Analysis of US energy policy must be conducted on a regionalized, geographically realistic basis. Integration of advanced and low carbon energy technologies depends critically on geographical relationships, including those between:
- renewable resources, electricity loads, and transmission capacity;
- biomass production, transport and use; and
- CO2 capture and sequestration sites.
Many energy technologies will require new or substantially upgraded infrastructure, and these needs must also be understood and modeled geographically.
Increasingly states, multi-state regions, and the federal government are playing equally important and interacting roles in developing energy policy. Many states have adopted energy and climate policies, including renewable energy portfolio standards, energy efficiency resource standards, electric vehicle incentives, and many others.
At the federal level, designing energy policy requires taking into account regional variations in policy impacts, which depend on existing electricity generation technology mix; available renewable and fossil resources; and state and regional climate, energy, and environmental policies.
FACETS is built with a unique, flexible multi-region structure to capture these key relationships and make the best, most transparent use of source data. Each sector is modeled within its own set of native regions that reflect relevant physical, economic, and policy distinctions. Coal supplies come from coal basins, electricity generation takes place within 134 balancing areas, wind resources are modeled within 356 resource regions, and end-use demands occur at the state level. At each level, trade matrices control flows of energy within and between sets of regions, reflecting infrastructure limitations and the costs of each transmission link.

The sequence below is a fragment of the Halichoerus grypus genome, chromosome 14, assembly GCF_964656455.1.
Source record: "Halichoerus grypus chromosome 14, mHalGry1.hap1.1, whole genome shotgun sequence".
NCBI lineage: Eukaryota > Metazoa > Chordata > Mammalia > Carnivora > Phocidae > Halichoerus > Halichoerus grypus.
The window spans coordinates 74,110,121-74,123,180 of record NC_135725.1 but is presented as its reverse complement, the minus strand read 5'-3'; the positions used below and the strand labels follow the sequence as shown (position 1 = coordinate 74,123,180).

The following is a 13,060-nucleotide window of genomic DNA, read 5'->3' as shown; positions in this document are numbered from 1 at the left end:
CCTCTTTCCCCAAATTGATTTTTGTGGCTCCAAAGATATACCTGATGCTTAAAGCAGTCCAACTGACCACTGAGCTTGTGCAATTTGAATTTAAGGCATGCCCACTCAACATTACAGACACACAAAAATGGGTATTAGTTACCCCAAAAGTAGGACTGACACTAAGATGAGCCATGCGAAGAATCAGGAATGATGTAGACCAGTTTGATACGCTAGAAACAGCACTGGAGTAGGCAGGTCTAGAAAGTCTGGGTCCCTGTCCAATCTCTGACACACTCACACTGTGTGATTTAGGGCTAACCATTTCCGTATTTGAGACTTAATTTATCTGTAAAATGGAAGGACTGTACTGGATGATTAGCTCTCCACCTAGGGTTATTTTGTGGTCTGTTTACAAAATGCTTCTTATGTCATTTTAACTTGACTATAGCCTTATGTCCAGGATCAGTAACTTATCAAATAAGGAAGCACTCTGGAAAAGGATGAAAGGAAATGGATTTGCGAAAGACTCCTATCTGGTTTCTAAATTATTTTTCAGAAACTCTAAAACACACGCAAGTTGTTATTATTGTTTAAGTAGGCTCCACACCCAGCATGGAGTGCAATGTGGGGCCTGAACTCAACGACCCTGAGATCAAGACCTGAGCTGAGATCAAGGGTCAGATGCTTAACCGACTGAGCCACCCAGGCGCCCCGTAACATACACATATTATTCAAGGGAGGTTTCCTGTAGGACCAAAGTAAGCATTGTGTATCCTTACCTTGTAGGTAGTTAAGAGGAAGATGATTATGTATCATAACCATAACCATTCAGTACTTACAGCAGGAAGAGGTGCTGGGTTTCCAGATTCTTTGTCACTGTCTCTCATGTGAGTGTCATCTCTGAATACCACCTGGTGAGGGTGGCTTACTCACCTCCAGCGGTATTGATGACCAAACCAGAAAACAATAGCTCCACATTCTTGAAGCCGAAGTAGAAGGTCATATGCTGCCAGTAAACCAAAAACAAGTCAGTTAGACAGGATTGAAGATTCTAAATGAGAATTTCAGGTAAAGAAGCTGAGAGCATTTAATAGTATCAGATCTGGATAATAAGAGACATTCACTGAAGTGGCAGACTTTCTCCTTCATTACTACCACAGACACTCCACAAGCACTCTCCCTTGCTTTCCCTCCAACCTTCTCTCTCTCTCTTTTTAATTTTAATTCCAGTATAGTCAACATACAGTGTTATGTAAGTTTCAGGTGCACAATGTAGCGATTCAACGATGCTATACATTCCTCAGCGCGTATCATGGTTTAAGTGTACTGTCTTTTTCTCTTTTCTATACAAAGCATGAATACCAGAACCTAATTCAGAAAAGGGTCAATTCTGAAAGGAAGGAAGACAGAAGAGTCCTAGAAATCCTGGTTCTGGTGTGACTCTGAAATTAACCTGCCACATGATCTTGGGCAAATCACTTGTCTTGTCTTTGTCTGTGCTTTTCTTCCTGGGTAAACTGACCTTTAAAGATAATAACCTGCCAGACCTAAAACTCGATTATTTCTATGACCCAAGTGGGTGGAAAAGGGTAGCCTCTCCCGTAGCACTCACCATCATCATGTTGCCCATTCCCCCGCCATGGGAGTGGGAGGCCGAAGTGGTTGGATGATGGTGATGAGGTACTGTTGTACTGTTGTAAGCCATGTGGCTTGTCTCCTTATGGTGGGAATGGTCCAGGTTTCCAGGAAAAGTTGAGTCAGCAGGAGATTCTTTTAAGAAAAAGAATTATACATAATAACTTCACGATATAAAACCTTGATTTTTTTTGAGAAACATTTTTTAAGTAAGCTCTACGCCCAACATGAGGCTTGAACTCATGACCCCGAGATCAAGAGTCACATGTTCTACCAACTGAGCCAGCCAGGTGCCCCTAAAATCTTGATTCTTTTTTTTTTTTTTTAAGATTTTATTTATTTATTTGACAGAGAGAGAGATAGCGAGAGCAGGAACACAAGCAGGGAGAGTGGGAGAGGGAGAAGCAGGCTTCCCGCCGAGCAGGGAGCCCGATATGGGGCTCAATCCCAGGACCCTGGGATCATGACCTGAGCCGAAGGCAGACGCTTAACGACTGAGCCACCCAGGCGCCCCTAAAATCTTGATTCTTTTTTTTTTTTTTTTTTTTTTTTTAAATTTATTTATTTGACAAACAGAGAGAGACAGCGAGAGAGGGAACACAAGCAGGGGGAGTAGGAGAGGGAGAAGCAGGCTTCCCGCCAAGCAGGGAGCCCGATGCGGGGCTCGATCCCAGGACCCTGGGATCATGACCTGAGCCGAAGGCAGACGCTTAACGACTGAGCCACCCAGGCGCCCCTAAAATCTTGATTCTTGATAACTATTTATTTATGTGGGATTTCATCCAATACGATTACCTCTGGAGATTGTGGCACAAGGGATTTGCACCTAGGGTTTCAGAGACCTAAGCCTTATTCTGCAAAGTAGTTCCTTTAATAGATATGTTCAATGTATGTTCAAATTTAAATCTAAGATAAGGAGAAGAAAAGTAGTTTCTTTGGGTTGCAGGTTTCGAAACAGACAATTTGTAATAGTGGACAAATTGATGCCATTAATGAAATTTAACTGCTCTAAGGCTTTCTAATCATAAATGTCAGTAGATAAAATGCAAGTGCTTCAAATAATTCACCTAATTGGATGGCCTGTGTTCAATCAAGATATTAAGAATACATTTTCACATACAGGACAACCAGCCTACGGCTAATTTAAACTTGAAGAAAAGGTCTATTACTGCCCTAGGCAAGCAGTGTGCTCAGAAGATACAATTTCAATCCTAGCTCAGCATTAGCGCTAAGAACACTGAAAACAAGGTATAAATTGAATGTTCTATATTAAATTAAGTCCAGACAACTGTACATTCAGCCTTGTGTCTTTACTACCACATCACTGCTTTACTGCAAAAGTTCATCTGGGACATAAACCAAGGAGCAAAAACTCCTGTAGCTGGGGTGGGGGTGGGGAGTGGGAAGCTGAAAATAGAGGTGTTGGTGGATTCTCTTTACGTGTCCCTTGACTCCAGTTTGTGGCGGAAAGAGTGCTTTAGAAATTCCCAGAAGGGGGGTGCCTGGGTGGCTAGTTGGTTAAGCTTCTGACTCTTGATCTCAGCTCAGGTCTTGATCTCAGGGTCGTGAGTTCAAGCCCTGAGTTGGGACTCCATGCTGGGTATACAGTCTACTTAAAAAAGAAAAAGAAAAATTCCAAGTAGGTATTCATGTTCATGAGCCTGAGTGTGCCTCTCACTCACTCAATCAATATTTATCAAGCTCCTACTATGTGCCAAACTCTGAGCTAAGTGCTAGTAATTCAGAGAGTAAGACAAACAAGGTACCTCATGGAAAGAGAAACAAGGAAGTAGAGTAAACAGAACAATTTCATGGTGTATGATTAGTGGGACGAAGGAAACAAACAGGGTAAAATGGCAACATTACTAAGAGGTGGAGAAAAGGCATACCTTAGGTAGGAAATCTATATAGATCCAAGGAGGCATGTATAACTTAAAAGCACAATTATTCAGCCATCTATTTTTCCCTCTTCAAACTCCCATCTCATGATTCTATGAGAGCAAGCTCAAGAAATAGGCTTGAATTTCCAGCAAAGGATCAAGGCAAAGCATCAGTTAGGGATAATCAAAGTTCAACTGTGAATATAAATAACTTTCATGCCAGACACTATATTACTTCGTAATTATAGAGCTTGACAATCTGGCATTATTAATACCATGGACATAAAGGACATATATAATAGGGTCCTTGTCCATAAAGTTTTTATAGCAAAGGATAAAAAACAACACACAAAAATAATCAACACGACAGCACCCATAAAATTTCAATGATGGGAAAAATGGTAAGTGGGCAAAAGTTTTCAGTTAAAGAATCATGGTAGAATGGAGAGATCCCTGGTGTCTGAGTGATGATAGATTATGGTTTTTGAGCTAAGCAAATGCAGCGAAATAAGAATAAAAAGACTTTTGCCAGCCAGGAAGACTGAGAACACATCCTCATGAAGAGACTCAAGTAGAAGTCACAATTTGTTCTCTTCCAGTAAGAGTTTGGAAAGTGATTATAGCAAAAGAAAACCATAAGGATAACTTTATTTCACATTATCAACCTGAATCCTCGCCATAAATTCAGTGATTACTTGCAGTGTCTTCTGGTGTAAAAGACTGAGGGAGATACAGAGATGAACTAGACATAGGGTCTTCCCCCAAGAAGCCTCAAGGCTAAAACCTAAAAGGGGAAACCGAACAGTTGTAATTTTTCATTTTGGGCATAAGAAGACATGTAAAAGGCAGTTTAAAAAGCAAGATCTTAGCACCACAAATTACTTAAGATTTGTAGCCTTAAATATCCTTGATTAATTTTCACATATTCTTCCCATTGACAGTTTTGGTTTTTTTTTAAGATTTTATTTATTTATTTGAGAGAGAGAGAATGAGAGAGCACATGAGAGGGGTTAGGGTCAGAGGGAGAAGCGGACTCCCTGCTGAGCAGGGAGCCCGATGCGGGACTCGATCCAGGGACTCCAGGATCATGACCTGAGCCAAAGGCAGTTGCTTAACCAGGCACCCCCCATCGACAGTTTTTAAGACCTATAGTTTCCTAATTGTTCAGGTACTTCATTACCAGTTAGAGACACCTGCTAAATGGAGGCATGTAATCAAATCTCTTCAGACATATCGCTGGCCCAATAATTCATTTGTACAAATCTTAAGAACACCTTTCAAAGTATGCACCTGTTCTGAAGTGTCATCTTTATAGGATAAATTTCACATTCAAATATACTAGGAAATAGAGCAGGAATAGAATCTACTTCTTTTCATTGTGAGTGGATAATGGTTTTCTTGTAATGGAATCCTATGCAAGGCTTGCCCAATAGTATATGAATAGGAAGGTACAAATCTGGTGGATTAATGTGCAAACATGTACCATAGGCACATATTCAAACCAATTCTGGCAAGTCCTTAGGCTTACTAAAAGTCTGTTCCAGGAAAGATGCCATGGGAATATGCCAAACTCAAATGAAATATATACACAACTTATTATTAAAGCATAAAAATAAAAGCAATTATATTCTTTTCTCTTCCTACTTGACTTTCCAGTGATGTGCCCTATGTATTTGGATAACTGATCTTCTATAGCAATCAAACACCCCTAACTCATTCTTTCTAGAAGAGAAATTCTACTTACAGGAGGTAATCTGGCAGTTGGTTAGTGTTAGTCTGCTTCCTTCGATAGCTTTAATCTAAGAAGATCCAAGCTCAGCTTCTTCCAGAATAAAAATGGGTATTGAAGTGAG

The model is designed to be useful for policy analysis at the federal, regional, state, and local levels. All model data is tagged with location information, which is used to feed GIS-based results visualization tools. Power plant dispatch, fuel use, emissions, and retrofit results are tracked at the unit level, to support detailed analysis of air quality impacts.
At the global level, FACETS is designed to be run in conjunction with the Times Integrated Assessment Model (TIAM) global climate-energy model, to enable analysis of US policies within consistent global resource and carbon offset supply scenarios.